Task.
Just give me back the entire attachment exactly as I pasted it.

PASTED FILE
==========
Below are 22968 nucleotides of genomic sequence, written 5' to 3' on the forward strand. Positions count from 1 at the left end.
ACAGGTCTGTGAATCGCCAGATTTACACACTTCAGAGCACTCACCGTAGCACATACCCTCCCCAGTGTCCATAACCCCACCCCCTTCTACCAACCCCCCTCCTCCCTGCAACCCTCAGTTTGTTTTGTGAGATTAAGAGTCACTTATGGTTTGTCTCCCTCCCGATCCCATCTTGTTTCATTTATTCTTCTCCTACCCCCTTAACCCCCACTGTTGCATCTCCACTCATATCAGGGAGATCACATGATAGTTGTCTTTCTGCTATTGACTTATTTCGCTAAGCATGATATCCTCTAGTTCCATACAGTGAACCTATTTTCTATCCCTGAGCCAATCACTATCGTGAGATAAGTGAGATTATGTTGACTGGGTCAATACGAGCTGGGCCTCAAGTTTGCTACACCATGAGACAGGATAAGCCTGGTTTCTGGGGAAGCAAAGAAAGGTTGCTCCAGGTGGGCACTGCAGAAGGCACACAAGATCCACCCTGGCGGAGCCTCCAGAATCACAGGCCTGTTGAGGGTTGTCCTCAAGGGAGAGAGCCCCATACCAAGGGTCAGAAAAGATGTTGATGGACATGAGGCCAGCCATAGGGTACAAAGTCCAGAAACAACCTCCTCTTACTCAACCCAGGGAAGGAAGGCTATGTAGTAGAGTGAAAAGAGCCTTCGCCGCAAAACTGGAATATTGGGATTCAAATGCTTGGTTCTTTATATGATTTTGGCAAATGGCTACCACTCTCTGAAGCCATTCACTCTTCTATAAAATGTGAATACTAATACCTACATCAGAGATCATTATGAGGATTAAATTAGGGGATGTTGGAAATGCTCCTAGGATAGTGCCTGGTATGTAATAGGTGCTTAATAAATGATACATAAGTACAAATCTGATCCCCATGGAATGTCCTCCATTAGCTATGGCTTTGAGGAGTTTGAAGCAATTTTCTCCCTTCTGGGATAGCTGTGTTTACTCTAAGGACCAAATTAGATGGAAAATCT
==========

Below are 22968 nucleotides of genomic sequence, written 5' to 3' on the forward strand. Positions count from 1 at the left end.
ACAGGTCTGTGAATCGCCAGATTTACACACTTCAGAGCACTCACCGTAGCACATACCCTCCCCAGTGTCCATAACCCCACCCCCTTCTACCAACCCCCCTCCTCCCTGCAACCCTCAGTTTGTTTTGTGAGATTAAGAGTCACTTATGGTTTGTCTCCCTCCCGATCCCATCTTGTTTCATTTATTCTTCTCCTACCCCCTTAACCCCCACTGTTGCATCTCCACTCATATCAGGGAGATCACATGATAGTTGTCTTTCTGCTATTGACTTATTTCGCTAAGCATGATATCCTCTAGTTCCATACAGTGAACCTATTTTCTATCCCTGAGCCAATCACTATCGTGAGATAAGTGAGATTATGTTGACTGGGTCAATACGAGCTGGGCCTCAAGTTTGCTACACCATGAGACAGGATAAGCCTGGTTTCTGGGGAAGCAAAGAAAGGTTGCTCCAGGTGGGCACTGCAGAAGGCACACAAGATCCACCCTGGCGGAGCCTCCAGAATCACAGGCCTGTTGAGGGTTGTCCTCAAGGGAGAGAGCCCCATACCAAGGGTCAGAAAAGATGTTGATGGACATGAGGCCAGCCATAGGGTACAAAGTCCAGAAACAACCTCCTCTTACTCAACCCAGGGAAGGAAGGCTATGTAGTAGAGTGAAAAGAGCCTTCGCCGCAAAACTGGAATATTGGGATTCAAATGCTTGGTTCTTTATATGATTTTGGCAAATGGCTACCACTCTCTGAAGCCATTCACTCTTCTATAAAATGTGAATACTAATACCTACATCAGAGATCATTATGAGGATTAAATTAGGGGATGTTGGAAATGCTCCTAGGATAGTGCCTGGTATGTAATAGGTGCTTAATAAATGATACATAAGTACAAATCTGATCCCCATGGAATGTCCTCCATTAGCTATGGCTTTGAGGAGTTTGAAGCAATTTTCTCCCTTCTGGGATAGCTGTGTTTACTCTAAGGACCAAATTAGATGGAAAATCT